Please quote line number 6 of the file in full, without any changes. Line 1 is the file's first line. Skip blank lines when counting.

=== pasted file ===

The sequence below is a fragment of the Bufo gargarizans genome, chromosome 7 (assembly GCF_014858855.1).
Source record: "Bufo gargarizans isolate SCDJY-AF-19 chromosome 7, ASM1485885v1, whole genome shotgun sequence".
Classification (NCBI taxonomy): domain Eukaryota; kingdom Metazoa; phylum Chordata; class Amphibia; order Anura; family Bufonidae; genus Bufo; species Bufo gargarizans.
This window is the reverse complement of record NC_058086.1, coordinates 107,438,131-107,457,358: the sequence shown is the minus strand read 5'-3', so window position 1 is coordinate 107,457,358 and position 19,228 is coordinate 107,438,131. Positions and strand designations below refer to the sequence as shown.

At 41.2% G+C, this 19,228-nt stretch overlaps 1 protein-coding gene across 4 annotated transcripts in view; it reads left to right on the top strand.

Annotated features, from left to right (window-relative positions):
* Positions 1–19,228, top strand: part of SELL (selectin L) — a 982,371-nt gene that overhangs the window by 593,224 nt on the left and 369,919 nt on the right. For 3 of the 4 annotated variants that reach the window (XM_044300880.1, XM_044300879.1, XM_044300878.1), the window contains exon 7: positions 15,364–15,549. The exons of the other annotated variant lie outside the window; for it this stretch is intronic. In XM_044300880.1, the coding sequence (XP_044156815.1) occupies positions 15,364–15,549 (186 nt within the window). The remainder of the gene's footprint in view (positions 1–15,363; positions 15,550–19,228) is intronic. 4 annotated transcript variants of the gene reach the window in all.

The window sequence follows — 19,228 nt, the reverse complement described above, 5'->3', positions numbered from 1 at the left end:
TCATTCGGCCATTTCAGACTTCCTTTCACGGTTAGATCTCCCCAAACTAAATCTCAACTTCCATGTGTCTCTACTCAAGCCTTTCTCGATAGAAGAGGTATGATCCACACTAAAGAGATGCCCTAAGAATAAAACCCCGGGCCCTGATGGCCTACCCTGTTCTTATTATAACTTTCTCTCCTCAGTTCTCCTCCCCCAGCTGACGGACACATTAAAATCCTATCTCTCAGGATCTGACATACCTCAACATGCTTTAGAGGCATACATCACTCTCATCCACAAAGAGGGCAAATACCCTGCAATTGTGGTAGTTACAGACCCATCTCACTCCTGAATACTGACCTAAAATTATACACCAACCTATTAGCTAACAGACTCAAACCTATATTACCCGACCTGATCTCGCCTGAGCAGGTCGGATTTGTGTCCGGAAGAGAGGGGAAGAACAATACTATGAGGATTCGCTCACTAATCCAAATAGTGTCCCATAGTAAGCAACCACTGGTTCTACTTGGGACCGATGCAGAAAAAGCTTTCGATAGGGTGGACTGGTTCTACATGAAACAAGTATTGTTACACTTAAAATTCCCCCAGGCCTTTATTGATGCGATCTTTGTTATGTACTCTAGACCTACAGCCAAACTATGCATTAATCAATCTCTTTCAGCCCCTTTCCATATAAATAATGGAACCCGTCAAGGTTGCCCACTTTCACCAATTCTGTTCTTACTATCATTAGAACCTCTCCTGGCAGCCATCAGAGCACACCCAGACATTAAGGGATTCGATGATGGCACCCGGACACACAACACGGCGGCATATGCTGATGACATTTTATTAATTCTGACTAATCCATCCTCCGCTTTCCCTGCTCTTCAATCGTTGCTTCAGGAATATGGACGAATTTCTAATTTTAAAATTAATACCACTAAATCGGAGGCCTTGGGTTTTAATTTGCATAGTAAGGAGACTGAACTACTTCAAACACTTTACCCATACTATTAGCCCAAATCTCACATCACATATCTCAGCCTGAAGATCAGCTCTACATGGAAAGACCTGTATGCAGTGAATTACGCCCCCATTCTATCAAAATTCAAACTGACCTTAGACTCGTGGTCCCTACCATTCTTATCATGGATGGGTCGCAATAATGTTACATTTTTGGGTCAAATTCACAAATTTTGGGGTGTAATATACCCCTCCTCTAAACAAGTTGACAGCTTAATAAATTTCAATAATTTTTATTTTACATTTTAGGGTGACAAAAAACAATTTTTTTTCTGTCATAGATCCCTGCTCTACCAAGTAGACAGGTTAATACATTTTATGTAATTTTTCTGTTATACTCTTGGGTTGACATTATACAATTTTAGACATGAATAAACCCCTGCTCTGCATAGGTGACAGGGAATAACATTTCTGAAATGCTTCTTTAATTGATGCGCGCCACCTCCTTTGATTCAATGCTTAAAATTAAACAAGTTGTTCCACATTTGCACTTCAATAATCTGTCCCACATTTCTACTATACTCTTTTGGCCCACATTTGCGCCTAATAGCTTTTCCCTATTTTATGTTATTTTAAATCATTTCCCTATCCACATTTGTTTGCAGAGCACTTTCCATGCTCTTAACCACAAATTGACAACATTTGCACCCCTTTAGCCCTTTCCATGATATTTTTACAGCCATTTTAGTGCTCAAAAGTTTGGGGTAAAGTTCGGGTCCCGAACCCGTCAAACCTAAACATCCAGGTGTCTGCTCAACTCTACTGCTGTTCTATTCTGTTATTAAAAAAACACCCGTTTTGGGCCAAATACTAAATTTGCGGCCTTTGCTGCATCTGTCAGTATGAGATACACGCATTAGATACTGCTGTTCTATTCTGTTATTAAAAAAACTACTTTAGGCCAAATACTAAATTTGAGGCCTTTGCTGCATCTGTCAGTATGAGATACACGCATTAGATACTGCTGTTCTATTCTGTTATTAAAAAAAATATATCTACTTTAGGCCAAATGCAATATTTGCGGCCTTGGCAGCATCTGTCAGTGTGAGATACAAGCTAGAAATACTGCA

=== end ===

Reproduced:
Annotated features, from left to right (window-relative positions):